Scott Steiner has done a lot for the WCW. His character, the head heel in the federation he works in, may be the most over character in the WCW, face or heel. He jobs when needed, and usually at PPV shows, where the matches are most important. His ring talent is outstanding, and he has evolved (be it because of the change of the industry or the change in his age) into the contemporary style of wrestling. He sells his opponents moves, he sells his character very well (sometimes I even wonder), and he also, just like HHH, has put the WCW ahead of himself. Face it, this guy would be a perfect fit in the WWF, and I bet Vince would love to have him come over and heel himself into the hearts of the WWF fans. Sure, this guy has been suspended, and maybe almost fired (depending if it was a work or not..I am not sure), but he hasn't quit, like Benoit, Malenko, Saturn, and Guererro did. Listen.... these guys, however talented, left because they were more committed to their own careers than to the WCW (and that is a FACT, not an opinion).
Steiner stayed, and he has been rewarded with the World Title.
Booker T has done everything WCW has asked of him as well. Like Scott Steiner, he jobbed when asked, brought himself back from injury to help the federation, and got rewarded, with the WCW Title. In addition to all these things, which include staying with a sinking WCW ship, Booker took on the mantle of being the first black WCW champion in a long time (Ron Simmons was Champion from 8-2-92 to 12-30-92). He also took on the responsibility of becoming, well, a WCW "Rock" with less ego and more personable traits. Booker T was also the "Russo" era standard bearer, and did very well in that stead. He must be considered a linchpin as well, and the WCW needs as many as will step up.
Oh, real quick.....all the people who have gotten on my case because I don't continuously bash the WCW, or praise the WWF.....it is called being objective. Just like you get irritated when someone turns on the light when you are sleeping, it isn't because the light is wrong for being there, it is because you are not used to it being there. Conversely, when someone says the WCW has strong points, it isn't because THEY ARE MENTALLY DEFICIENT OR RUSSO'S LOVE CHILD.
Come and see bodyslam.cc, the best news, rumors, and results site on the web. You can also see the Crossface Corner, the Crossface Shooter, the Crossface Update, and the unique Crossface Report...just click on the link at the bottom of the Tuesday Morning Report. Of course, all the wrestling historical info known to man is available here at Solie's Vintage Wrestling.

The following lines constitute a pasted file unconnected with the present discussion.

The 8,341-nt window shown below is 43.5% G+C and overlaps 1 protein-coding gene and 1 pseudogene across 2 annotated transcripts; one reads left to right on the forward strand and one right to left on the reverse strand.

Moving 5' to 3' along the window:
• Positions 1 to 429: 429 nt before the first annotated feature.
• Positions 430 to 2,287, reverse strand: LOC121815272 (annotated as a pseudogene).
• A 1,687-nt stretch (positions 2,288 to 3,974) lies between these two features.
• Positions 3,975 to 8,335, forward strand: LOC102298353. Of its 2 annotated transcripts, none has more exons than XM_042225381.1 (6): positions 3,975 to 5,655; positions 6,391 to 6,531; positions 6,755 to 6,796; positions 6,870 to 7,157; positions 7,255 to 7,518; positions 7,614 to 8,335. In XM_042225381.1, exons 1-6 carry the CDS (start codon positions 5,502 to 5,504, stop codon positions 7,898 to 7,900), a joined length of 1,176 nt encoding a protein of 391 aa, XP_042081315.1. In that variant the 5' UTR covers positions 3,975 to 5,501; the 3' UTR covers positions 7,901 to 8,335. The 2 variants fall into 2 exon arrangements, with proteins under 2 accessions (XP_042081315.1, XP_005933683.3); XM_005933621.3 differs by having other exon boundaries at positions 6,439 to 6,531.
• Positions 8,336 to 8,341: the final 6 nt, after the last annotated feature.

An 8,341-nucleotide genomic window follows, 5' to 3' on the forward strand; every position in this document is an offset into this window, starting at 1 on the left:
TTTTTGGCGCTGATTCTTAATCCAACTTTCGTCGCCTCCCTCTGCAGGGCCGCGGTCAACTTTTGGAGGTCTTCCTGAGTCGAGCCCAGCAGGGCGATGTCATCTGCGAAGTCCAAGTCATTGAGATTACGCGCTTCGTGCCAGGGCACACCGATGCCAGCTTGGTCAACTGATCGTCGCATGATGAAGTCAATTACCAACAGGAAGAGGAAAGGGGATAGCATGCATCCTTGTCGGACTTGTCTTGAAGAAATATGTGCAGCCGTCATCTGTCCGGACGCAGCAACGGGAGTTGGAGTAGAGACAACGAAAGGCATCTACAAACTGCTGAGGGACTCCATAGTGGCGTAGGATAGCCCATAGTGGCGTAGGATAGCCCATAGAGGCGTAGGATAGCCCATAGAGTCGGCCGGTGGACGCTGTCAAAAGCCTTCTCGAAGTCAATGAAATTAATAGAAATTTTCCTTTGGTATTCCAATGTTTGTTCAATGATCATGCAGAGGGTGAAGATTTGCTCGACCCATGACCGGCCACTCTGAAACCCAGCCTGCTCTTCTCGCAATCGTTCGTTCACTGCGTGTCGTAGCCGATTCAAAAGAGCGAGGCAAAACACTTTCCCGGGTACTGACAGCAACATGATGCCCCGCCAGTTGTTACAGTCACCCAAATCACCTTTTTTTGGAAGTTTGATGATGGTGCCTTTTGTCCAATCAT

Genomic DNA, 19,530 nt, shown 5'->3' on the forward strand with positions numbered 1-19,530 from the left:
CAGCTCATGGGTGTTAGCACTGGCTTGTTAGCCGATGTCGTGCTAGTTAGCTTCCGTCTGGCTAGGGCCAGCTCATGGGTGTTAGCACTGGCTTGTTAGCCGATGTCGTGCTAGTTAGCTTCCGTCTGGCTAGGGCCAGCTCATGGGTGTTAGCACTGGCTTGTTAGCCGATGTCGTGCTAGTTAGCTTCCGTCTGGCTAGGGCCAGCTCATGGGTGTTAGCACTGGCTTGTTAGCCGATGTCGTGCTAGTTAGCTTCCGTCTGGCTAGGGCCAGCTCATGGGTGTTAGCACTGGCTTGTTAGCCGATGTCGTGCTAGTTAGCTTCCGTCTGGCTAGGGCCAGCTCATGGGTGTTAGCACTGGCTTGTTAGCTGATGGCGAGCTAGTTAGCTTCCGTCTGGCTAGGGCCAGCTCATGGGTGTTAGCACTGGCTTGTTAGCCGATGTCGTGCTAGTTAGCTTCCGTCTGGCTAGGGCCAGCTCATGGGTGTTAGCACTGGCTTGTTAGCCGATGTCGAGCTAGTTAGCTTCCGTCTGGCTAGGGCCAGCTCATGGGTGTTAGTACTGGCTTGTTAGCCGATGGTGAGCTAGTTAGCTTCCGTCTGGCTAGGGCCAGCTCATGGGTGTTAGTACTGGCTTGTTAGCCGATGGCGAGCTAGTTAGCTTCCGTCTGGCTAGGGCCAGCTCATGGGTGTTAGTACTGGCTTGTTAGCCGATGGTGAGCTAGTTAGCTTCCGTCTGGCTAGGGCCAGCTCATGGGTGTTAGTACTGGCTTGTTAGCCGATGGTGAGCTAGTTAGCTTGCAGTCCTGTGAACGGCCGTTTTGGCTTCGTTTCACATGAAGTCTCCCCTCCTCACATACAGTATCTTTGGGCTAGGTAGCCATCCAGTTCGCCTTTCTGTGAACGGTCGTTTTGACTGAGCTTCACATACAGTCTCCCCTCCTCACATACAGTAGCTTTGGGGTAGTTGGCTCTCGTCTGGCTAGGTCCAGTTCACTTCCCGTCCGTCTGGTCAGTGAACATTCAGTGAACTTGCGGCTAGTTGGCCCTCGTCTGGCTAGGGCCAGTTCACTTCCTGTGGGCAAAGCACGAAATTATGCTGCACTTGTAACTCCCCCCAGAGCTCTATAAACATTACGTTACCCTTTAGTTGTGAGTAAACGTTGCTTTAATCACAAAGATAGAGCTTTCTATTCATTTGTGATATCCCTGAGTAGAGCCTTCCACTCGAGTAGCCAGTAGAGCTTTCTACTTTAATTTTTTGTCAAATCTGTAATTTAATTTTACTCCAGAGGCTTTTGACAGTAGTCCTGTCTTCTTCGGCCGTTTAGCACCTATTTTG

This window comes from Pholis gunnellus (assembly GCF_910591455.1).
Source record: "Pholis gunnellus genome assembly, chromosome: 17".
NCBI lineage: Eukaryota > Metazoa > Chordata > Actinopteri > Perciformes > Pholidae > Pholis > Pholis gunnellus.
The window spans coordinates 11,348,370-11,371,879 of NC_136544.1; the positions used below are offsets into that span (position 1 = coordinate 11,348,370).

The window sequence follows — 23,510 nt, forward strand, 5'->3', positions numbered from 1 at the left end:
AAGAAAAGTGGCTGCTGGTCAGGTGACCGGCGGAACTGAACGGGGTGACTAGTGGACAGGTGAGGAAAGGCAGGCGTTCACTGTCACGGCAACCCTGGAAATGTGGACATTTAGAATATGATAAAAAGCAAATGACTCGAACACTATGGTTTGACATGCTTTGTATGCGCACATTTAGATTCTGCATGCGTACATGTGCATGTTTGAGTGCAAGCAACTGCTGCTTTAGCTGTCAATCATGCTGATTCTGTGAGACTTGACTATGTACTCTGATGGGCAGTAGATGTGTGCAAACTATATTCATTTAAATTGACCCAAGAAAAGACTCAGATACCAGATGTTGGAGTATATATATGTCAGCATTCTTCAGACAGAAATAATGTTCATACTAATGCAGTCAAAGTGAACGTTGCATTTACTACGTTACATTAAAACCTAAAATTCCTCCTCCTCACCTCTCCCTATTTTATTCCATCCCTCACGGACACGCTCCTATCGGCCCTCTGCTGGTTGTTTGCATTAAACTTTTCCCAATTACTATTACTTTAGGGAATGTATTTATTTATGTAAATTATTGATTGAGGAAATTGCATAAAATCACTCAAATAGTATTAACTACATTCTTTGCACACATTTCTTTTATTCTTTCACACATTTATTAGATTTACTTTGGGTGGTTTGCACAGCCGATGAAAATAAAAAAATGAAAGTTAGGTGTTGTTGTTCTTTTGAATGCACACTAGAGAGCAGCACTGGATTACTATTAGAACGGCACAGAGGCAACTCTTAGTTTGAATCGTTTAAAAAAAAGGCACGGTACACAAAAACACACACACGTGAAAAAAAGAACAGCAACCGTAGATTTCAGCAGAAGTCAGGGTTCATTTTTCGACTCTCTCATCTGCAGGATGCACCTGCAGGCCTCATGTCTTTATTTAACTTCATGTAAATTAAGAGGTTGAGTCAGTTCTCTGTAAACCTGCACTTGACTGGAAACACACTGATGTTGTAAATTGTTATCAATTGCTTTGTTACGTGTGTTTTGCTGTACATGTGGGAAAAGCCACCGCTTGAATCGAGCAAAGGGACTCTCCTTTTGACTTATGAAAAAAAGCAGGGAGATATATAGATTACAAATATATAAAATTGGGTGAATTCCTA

See you next week for another Connection.
I'll take a moment to congratulate Crash Holly for winning the WWF European Title by defeating William Regal during the UK only Rebellion PPV over the weekend. Unfortunately for Crash, he had his first title defense on RAW, against the former Champ, and promptly lost his belt.
The return of Sid Vicious (well...don't complain...it could have been Hogan!) and an apparent re-emphasis on wrestling adds a little spice to the proceedings over at WCW, meanwhile the WWF seems to be continuing it's lateral (or possibly downward) slide. One has to wonder how much Vince McMahon's preoccupation with his new football franchise has to do with what is happening (or not happening) with his core product...
Of course, that's not to say that the WWF is in any real danger of losing it's audience to the competition. The average WWF fan doesn't really care about wrestling anymore. McMahon might very well metamorphose his program into an action-adventure series (as he has been hinting at for a while), and never miss a step. WCW would be advised to keep moving back in the direction of a wrestling product. With so many hardcore wrestling fans expressing disgust with the current offerings from both major promotions, WCW could do well to try and woo some of those folks back to the tube.
This week on Thunder (from Rockford, IL) the ever astonishing Crowbar even managed to carry David Flair to a great match. This one contained an especially large quotient of emotional involvement, given the past history between these two. The only flaw in the match came right at the end, as Crowbar held his "golden monkey wrench" in his teeth while he took the pin. Have you ever tried to clamp down on a heavy metal object with your teeth? I don't think so...
As the most over heel currently wrestling in WCW, it only seems fitting that Scotty Steiner should be the World Champ. As John mentioned in his column above, Steiner and Booker T have really kept the promotion afloat for the last several months.
On SmackDown Thursday (from Minneapolis, Minnesota) we had the strange situation of 5 top contenders for the World Title. Commissioner Foley claims that the Rock, the Undertaker, Steve Austin, HHH and Rikishi all have legitimate claims on the #1 spot...so he makes a Hell in the Cell match for the WWF Title at the next PPV! The five mentioned and Kurt Angle all get into the cell and duke it out. Foley's further stip was that none of the 6 men could get involved physically involved with each other outside the ring at the cost of their "#1 contender" status. For Angle, it would be at the cost of being stripped of his title.